Monday, 29 September 2014

Calling all Fairies!

We spent some time this week-end in our grand-daughter's garden.  The guys were working on a wood working project.  The girls were playing and lounging in the warm Autumn sun.  It was late afternoon and the sun was low and casting long shadows across the grass.  

We got out the tree blocks that we had recently sanded and treated with a lovely beeswax finish.  You can read more about the process we used HERE.

We set up a little table and chairs and prepared it for the garden fairies who might like to come for a visit.  

Our little girl scampered around the garden gathering bits and pieces to add to the invitation.

She had on her own set of fairy wings, except she called them dragon fly wings.

So energetic and carefree!

And then all of a sudden she was done with the wings and it was time for a bike ride.

I wonder if the fairies will come for their snack?

Are you interested in Fairy books for children?   Check this one out!
I think I could seriously get hooked on creating Fairy homes....

Friday, 19 September 2014

Don't cut the Dinosaur Legs!

My grand-daughter is quite an artist.  She is 3.5 and has a little art room of her own at home. Just to be clear, she does share the space with a freezer and a photocopier and other things, but it is her space where she can spread out and create! Her mama has put a lot of materials at her height so she can be quite self sufficient with scissors, paper, crayons, glue, collage materials, paint and more.

Just a side note: It is really great in a daycare setting, if there is a designated art area where children can access art materials everyday and learn to use them whenever they need to.

Now back to my story...When she used paint a few months ago, she was really into mixing the colors and wondering, "What will happen?"

Then she was really into painting in each corner as she began her work.

Now it seems as if her art is becoming more representational.  "This is a calendula," she might say,  or, "This is a dinosaur family."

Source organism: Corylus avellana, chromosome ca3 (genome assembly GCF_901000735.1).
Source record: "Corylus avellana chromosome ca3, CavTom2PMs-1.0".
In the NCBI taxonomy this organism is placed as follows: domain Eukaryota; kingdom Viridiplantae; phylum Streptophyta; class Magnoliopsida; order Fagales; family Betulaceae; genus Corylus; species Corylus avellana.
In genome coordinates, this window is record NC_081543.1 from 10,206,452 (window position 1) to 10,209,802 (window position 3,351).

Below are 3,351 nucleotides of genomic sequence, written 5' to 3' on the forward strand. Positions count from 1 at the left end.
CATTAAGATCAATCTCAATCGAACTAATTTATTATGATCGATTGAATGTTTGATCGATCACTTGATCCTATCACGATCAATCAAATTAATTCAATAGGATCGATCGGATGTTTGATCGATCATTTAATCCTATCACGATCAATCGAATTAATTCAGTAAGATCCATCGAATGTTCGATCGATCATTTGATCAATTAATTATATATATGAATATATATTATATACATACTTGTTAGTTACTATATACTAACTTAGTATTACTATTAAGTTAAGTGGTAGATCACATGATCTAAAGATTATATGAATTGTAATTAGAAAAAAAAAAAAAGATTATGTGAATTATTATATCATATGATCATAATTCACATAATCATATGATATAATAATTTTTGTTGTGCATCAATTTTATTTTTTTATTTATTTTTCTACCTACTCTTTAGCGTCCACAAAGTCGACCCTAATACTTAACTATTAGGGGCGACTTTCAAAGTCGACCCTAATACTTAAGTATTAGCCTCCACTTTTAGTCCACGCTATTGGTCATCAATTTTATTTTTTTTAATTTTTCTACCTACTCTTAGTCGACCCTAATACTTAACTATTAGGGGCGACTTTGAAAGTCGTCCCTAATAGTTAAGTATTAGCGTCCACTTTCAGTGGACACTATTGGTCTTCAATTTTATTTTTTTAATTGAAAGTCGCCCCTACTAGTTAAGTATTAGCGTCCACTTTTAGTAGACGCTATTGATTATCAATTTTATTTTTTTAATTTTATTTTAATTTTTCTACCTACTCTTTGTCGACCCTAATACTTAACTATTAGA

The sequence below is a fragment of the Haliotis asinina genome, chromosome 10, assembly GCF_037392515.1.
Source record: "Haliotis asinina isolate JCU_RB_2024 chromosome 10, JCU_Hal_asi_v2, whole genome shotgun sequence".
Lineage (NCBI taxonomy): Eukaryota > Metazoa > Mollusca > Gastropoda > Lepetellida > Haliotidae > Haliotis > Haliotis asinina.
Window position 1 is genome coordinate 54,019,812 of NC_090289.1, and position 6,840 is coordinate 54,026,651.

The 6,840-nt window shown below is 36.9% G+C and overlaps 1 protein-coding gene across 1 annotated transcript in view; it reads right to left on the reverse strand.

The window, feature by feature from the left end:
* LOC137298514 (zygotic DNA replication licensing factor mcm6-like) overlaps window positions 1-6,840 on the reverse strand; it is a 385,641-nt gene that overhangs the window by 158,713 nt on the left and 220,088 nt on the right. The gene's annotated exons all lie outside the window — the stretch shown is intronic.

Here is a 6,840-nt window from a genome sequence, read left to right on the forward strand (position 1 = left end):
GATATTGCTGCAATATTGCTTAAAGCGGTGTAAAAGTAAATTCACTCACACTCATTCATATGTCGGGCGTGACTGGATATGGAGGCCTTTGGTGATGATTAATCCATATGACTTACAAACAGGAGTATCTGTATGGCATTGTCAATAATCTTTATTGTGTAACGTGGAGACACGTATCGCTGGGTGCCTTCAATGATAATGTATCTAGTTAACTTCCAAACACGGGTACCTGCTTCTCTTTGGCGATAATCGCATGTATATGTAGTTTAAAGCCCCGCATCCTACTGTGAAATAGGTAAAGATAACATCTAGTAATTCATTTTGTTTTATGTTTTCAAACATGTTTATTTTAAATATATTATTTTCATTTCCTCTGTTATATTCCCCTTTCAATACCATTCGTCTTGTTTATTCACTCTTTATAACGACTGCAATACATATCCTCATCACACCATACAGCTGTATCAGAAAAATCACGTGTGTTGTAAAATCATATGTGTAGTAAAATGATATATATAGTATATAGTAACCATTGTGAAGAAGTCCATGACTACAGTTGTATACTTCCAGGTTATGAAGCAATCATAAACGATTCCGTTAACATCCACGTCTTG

(The painting of the Dinosaur Family photo credit goes to the fabulous daycare she attends, complete with an inspiring art room)

My daughter likes to frame a few of this young artists projects and they have several "art galleries" at home.  She recently found two matching frames at the thrift store and brought them home to showcase some of her latest work.

My daughter wanted to include her in the whole process of framing her art.  After all, it's hers!  First they had to clean the frames.  Then they talked for a long time about what pictures to put in the frames.  Some were too big and would require some cutting.  They agreed they couldn't cut the dinosaur family painting because as little girl pointed out "The dinosaurs wouldn't be together with their family."

So they decided together on two paintings that she had but might require just a little cutting to fit the frames.  They decided together where to cut and Mama double checked before she actually cut anything.  This is how they turned out!

The one on the left is a stop sign.  The one on the right is a dinosaur island.

The bombshell announcement came after all the deciding and discussing and cutting....Little girl said, "It's okay Mommy, that dinosaur didn't need his legs."

See the blue on the bottom right of the dinosaur island picture?  That's the poor dinosaur with no legs.


Peter H. Reynolds has written three amazing children's books about children doing art.  He is clearly very sensitive about promoting children's confidence and freedom as they experience art.  His books are called, The Dot, Ish, and Sky Color.  You can buy them as a boxed set or individually.  I highly recommend them. They are gorgeous books, worth having on your shelf.

I also came across this blog called the Artful Parent.  She has lots of helpful tips for parents and educators.  You can check out more by clicking on this LINK

Here's to many artful adventures with your children, whether at home or in the classroom!